Presented in repertory, The Taming of the Shrew will open on 15 January (preview 14 January) and will continue with six performances a week, followed by The Tamer Tamed, opening on 22 January and continuing with two weekly performances.
In both Shakespeare's comedy and John Fletcher's lesser-known sequel, Jasper Britton and Alexandra Gilbreath and a 24-strong company, playing the alternately wooing, warring and wedding Petruchio and his respective wives Kate and Maria. Both plays are directed by Doran and designed by Gregory Doran, with music by Paul Englishby, movement by Michael Ashcroft and sound by Martin Slavin.
The productions originally opened in Stratford-upon-Avon in March 2003 and, prior to their West End season, will have a Christmas run in Washington DC. The West End transfer follows Whatsonstage.com's report - followed up in numerous national newspapers - revealing discontent amongst the acting company, who'd given the RSC management an extra week's grace to extend their contracts in the hope of a London season (See News, 7 Oct 2003).
At the time, however, with no base in the capital since withdrawing from the Barbican Centre and no co-production arrangements in place, it looked like there would not be a single London transfer from this year's RSC Festival season - for the first time in the company's history.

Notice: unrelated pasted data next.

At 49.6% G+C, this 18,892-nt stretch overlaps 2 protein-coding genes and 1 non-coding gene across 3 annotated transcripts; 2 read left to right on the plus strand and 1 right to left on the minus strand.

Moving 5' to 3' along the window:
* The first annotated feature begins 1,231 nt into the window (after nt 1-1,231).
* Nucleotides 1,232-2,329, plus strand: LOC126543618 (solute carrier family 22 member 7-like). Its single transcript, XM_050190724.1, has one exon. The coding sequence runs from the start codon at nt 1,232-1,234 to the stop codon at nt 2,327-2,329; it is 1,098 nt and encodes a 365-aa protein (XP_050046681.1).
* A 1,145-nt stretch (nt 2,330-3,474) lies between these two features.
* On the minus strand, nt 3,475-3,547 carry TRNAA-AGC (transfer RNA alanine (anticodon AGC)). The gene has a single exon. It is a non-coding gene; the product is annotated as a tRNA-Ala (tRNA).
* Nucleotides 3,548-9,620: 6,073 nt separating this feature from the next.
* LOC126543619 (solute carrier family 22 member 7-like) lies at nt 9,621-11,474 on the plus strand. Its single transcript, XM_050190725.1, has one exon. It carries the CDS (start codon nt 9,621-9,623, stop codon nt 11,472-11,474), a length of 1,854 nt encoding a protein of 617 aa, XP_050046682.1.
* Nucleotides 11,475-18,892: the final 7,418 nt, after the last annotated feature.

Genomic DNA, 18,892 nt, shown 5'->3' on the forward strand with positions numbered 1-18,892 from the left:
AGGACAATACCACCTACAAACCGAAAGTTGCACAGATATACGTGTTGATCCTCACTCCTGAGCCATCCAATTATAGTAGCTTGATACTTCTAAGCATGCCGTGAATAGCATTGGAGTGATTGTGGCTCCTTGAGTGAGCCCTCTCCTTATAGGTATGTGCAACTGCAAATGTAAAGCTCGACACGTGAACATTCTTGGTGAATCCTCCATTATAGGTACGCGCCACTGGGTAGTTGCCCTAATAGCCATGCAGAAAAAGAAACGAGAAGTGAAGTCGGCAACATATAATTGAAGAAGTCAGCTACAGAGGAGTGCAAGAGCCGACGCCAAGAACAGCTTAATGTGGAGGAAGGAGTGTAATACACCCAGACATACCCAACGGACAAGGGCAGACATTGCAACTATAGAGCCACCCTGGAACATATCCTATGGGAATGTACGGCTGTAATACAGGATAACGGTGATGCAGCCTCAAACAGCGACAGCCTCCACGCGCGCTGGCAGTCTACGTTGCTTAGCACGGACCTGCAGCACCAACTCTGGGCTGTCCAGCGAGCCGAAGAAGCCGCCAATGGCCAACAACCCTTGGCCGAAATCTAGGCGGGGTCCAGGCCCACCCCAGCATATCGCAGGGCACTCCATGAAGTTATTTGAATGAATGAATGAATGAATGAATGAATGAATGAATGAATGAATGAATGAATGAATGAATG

The RSC are now in advanced negotiations to find a new London home, which Boyd has previously said is "absolutely crucial" to the future of the company. An announcement is expected at the start of 2004 about a 'temporary' venue intended to see it through the next four to five years. The aim is to have this in place by October 2004, in time to take transfers of the four Shakespeare Tragedies and other productions in the spring 2004 Festival line-up.
Kenwright and Holt are also the commercial producers behind last year's Olivier Award-winning RSC Jacobethan season as well as the upcoming Judi Dench-led All's Well That Ends Well at the West End's Gielgud Theatre.
The Taming of the Shrew and The Tamer Tamed double bill has already made history in that it's believed to be the first major pairing of these two plays in some 370 years. In the West End, it may also have the distinction of being the last plays performed at the 980-seat Queen's, at least for a very long while. As confirmed last week (See News, 21 Nov 2003), after 18 years at the Palace, Cameron Mackintosh's production of Boublil and Schonberg's long-running blockbuster musical Les Miserables will move in early April to the Queen's.
- by Terri Paddock